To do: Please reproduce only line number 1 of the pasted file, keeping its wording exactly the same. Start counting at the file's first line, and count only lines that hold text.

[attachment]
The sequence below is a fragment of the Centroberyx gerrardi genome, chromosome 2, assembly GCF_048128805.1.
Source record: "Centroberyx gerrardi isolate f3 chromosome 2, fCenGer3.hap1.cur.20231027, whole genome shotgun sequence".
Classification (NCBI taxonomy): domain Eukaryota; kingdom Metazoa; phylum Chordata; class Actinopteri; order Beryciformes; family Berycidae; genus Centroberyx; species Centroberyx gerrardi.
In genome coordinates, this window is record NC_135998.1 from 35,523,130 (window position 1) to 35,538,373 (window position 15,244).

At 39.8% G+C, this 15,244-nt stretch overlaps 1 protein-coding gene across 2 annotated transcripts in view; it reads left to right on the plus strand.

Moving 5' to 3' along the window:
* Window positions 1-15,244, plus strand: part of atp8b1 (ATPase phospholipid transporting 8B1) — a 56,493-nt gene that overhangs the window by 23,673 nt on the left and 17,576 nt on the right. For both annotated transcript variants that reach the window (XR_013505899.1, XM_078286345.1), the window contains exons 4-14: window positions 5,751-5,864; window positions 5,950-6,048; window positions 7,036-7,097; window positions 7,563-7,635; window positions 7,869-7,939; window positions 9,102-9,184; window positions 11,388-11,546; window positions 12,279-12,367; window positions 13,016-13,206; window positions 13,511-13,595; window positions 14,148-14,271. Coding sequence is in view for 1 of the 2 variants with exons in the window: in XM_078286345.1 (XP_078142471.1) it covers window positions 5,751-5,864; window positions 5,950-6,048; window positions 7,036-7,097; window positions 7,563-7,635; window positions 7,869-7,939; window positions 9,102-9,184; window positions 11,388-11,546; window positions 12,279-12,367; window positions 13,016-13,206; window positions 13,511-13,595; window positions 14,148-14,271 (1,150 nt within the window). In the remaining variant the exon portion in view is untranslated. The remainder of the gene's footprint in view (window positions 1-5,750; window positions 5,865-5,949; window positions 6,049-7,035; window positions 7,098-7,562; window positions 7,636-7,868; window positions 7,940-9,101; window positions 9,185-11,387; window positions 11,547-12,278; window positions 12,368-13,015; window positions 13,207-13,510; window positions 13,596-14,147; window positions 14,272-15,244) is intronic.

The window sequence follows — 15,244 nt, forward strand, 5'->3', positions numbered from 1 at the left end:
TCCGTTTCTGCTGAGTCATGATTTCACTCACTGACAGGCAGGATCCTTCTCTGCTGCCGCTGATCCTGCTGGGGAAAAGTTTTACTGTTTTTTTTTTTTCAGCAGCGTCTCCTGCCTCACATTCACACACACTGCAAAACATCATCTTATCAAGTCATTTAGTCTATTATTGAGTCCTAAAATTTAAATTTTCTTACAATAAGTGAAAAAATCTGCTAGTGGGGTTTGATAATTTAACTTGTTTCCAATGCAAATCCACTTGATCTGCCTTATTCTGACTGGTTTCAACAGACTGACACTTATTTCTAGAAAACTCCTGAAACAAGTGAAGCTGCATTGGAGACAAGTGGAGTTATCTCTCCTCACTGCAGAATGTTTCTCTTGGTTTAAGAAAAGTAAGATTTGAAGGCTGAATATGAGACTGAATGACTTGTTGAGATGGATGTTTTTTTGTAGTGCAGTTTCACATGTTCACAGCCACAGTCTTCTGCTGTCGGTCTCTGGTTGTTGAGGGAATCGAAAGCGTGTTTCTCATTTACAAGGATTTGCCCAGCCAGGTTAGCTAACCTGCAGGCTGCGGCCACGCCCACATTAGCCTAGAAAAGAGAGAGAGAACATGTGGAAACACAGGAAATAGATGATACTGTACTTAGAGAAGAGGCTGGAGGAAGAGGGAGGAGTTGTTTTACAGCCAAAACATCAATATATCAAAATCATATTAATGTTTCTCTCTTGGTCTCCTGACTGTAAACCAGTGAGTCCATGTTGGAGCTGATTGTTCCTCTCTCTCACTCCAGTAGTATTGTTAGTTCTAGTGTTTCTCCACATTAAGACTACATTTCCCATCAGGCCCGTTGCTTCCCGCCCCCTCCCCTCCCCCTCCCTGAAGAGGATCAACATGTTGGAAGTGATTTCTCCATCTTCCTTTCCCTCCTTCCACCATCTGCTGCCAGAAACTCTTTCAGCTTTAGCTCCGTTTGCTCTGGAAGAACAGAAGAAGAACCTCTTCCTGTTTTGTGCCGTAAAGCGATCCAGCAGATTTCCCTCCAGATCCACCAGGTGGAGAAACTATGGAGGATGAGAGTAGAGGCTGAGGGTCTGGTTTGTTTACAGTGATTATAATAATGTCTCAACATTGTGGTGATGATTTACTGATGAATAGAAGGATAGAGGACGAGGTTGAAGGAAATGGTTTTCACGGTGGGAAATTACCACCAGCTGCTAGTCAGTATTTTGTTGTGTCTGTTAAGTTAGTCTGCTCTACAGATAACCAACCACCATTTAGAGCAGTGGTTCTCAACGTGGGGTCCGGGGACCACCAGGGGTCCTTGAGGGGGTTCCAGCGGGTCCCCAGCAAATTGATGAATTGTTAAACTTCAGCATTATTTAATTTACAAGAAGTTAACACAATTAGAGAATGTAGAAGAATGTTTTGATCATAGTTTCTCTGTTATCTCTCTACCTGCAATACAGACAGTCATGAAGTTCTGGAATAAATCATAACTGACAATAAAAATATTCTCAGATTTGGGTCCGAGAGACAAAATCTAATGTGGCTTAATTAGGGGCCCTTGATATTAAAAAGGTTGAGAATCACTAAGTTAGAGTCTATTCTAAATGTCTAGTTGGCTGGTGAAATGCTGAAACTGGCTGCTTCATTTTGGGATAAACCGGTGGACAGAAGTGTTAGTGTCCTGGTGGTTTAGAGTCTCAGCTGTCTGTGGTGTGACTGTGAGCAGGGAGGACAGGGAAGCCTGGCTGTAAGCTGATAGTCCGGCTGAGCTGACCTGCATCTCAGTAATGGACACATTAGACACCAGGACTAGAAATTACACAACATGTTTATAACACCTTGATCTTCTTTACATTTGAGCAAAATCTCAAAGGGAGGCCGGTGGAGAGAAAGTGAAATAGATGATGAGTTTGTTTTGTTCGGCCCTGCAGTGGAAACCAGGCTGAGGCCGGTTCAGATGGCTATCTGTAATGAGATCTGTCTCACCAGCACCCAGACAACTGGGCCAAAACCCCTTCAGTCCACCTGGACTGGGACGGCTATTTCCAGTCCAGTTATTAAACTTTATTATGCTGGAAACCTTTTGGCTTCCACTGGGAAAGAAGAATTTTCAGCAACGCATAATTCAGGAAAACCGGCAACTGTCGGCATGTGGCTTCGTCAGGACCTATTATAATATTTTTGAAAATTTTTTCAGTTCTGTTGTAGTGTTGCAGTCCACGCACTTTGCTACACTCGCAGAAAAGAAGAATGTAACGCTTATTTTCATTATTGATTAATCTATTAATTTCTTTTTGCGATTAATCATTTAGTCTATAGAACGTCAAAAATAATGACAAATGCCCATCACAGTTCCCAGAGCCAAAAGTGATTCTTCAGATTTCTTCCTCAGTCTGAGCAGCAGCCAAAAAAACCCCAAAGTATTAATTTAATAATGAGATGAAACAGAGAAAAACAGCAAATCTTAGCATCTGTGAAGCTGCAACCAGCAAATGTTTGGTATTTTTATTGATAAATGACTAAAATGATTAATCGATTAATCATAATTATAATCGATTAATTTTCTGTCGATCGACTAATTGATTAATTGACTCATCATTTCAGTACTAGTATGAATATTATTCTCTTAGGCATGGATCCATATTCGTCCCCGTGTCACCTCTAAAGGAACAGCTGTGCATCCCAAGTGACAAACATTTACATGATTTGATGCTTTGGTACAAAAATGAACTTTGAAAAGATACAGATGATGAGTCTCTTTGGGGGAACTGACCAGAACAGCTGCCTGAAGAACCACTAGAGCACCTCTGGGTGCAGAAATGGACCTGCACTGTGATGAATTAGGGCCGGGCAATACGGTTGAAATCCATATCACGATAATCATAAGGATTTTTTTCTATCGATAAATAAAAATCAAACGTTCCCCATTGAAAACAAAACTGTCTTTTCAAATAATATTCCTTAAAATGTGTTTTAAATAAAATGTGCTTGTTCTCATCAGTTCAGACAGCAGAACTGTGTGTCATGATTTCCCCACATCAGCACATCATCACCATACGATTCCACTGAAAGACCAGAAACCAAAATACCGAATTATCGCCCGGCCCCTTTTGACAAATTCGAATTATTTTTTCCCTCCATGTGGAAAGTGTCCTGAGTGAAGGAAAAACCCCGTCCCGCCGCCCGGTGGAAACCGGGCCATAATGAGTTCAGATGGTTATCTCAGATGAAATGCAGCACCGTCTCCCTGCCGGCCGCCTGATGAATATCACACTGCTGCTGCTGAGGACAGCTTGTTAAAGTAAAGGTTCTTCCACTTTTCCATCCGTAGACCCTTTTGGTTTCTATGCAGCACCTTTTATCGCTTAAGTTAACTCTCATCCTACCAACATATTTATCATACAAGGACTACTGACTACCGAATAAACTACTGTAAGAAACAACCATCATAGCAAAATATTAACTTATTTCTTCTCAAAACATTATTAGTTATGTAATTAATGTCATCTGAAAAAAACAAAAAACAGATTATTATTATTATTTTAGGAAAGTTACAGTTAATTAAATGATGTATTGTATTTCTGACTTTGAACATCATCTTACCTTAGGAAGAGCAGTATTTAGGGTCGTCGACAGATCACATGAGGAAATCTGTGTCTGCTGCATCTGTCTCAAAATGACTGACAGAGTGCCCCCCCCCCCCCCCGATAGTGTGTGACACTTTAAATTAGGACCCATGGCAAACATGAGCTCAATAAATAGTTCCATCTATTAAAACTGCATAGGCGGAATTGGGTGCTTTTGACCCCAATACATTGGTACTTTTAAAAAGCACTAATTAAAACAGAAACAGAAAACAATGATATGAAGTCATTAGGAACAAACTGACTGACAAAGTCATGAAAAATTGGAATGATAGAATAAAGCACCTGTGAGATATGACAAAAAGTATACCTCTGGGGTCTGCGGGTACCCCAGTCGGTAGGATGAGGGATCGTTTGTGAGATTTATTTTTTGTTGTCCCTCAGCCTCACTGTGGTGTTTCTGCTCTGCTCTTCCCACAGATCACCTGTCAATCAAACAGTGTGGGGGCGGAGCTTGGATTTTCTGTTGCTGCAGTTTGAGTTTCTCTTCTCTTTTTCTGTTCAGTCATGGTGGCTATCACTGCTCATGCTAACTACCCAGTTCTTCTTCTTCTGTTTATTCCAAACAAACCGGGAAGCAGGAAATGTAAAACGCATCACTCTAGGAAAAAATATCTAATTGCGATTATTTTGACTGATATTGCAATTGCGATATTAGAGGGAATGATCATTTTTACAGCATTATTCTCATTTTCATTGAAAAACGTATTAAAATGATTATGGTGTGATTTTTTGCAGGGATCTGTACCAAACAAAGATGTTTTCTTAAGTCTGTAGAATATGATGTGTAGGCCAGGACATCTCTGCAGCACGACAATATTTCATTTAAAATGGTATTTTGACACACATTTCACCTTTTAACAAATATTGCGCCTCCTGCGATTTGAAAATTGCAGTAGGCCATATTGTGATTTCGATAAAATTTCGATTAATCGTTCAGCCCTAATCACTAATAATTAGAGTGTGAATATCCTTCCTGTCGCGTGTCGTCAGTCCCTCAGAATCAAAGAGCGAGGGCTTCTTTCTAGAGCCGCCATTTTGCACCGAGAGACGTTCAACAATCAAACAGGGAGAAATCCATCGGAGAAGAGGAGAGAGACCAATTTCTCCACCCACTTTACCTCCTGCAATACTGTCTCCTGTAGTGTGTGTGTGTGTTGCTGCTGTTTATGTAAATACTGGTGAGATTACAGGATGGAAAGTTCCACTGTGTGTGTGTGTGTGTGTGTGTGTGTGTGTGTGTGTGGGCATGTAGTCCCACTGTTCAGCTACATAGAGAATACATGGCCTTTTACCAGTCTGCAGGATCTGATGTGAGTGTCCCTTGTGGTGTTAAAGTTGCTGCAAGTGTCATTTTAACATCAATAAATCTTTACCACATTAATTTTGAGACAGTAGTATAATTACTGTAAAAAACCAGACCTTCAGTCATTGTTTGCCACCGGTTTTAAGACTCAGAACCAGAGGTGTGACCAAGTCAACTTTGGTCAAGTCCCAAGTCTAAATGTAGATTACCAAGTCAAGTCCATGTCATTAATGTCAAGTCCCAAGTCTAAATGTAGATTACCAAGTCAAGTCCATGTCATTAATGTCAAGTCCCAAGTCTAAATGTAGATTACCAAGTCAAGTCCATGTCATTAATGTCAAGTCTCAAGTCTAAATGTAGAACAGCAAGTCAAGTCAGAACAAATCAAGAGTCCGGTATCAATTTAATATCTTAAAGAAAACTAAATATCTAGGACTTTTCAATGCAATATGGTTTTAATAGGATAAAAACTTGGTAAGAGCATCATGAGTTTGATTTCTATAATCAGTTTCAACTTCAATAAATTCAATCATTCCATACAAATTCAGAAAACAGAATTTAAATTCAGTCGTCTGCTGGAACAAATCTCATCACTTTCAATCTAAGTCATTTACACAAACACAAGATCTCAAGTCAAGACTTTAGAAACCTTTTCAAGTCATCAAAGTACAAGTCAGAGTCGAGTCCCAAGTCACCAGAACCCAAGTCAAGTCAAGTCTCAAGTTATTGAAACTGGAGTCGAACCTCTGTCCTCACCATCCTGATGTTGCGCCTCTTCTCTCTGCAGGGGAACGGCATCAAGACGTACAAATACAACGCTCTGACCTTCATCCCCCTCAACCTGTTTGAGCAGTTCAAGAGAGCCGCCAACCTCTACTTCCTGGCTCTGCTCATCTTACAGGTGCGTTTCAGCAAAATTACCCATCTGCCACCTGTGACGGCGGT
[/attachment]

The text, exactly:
The sequence below is a fragment of the Centroberyx gerrardi genome, chromosome 2, assembly GCF_048128805.1.